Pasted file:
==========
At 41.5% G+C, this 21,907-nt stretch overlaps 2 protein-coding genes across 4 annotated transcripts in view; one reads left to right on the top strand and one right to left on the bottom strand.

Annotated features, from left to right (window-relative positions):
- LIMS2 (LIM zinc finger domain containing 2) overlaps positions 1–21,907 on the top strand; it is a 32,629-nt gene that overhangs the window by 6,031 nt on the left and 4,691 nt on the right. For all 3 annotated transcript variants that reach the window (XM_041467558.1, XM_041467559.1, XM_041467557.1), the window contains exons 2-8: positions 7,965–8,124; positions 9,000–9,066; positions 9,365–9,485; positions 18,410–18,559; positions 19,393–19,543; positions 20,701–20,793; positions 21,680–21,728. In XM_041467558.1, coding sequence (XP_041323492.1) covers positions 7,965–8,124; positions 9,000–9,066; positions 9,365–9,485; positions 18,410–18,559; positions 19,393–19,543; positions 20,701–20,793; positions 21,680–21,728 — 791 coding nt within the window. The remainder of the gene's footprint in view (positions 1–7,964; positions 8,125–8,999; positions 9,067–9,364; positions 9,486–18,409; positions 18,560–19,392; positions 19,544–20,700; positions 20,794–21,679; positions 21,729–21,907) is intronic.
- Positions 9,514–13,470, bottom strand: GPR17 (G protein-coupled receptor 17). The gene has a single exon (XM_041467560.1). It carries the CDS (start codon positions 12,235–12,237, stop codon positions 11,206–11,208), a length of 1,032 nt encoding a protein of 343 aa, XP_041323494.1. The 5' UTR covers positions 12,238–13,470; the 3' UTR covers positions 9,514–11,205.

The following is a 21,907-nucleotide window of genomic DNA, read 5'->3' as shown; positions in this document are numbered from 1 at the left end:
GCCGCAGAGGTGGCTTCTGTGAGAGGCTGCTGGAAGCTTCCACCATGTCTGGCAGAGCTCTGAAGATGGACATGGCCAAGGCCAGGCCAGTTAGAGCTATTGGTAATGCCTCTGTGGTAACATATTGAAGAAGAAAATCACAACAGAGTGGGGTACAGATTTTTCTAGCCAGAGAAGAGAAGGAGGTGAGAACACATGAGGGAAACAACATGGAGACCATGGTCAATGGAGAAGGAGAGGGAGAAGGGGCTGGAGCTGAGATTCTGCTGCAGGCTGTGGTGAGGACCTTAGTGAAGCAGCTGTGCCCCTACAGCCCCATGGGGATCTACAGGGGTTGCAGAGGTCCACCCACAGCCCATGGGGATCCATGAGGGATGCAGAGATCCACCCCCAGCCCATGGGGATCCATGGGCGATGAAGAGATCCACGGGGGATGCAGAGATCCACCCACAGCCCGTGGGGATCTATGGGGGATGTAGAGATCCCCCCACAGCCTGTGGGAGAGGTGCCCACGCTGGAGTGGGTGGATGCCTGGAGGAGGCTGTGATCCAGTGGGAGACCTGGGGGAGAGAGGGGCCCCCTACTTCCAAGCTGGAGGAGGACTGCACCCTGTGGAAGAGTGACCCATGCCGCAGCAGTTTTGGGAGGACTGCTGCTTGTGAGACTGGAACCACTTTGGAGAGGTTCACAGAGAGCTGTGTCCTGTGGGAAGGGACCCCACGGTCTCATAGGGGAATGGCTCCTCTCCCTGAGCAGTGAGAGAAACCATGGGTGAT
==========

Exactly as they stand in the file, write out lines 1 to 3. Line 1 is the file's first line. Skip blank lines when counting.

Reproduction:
At 41.5% G+C, this 21,907-nt stretch overlaps 2 protein-coding genes across 4 annotated transcripts in view; one reads left to right on the top strand and one right to left on the bottom strand.

Annotated features, from left to right (window-relative positions):
- LIMS2 (LIM zinc finger domain containing 2) overlaps positions 1–21,907 on the top strand; it is a 32,629-nt gene that overhangs the window by 6,031 nt on the left and 4,691 nt on the right. For all 3 annotated transcript variants that reach the window (XM_041467558.1, XM_041467559.1, XM_041467557.1), the window contains exons 2-8: positions 7,965–8,124; positions 9,000–9,066; positions 9,365–9,485; positions 18,410–18,559; positions 19,393–19,543; positions 20,701–20,793; positions 21,680–21,728. In XM_041467558.1, coding sequence (XP_041323492.1) covers positions 7,965–8,124; positions 9,000–9,066; positions 9,365–9,485; positions 18,410–18,559; positions 19,393–19,543; positions 20,701–20,793; positions 21,680–21,728 — 791 coding nt within the window. The remainder of the gene's footprint in view (positions 1–7,964; positions 8,125–8,999; positions 9,067–9,364; positions 9,486–18,409; positions 18,560–19,392; positions 19,544–20,700; positions 20,794–21,679; positions 21,729–21,907) is intronic.